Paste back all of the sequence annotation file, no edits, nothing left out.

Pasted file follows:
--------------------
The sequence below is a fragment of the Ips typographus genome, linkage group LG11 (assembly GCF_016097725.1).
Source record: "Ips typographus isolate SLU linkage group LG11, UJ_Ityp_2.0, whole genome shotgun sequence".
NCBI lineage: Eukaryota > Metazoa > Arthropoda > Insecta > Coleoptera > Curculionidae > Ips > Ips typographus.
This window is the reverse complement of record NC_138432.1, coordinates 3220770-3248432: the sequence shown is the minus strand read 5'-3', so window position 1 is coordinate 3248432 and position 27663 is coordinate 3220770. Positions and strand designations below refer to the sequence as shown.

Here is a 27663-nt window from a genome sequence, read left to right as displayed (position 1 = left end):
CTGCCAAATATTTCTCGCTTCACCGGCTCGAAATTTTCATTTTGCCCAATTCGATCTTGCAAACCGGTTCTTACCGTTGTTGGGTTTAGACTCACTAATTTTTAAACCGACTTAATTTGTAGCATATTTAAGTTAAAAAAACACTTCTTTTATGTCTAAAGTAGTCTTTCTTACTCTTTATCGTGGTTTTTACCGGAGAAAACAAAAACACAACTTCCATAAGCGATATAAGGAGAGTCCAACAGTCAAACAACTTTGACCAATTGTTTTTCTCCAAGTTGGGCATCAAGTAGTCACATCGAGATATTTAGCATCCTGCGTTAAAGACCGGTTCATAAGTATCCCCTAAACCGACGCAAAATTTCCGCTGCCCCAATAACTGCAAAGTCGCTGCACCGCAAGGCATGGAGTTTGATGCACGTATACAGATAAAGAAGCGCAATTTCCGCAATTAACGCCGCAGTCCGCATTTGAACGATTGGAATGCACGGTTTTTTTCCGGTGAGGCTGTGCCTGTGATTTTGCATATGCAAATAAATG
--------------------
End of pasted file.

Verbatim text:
The sequence below is a fragment of the Ips typographus genome, linkage group LG11 (assembly GCF_016097725.1).
Source record: "Ips typographus isolate SLU linkage group LG11, UJ_Ityp_2.0, whole genome shotgun sequence".
NCBI lineage: Eukaryota > Metazoa > Arthropoda > Insecta > Coleoptera > Curculionidae > Ips > Ips typographus.
This window is the reverse complement of record NC_138432.1, coordinates 3220770-3248432: the sequence shown is the minus strand read 5'-3', so window position 1 is coordinate 3248432 and position 27663 is coordinate 3220770. Positions and strand designations below refer to the sequence as shown.

Here is a 27663-nt window from a genome sequence, read left to right as displayed (position 1 = left end):
CTGCCAAATATTTCTCGCTTCACCGGCTCGAAATTTTCATTTTGCCCAATTCGATCTTGCAAACCGGTTCTTACCGTTGTTGGGTTTAGACTCACTAATTTTTAAACCGACTTAATTTGTAGCATATTTAAGTTAAAAAAACACTTCTTTTATGTCTAAAGTAGTCTTTCTTACTCTTTATCGTGGTTTTTACCGGAGAAAACAAAAACACAACTTCCATAAGCGATATAAGGAGAGTCCAACAGTCAAACAACTTTGACCAATTGTTTTTCTCCAAGTTGGGCATCAAGTAGTCACATCGAGATATTTAGCATCCTGCGTTAAAGACCGGTTCATAAGTATCCCCTAAACCGACGCAAAATTTCCGCTGCCCCAATAACTGCAAAGTCGCTGCACCGCAAGGCATGGAGTTTGATGCACGTATACAGATAAAGAAGCGCAATTTCCGCAATTAACGCCGCAGTCCGCATTTGAACGATTGGAATGCACGGTTTTTTTCCGGTGAGGCTGTGCCTGTGATTTTGCATATGCAAATAAATG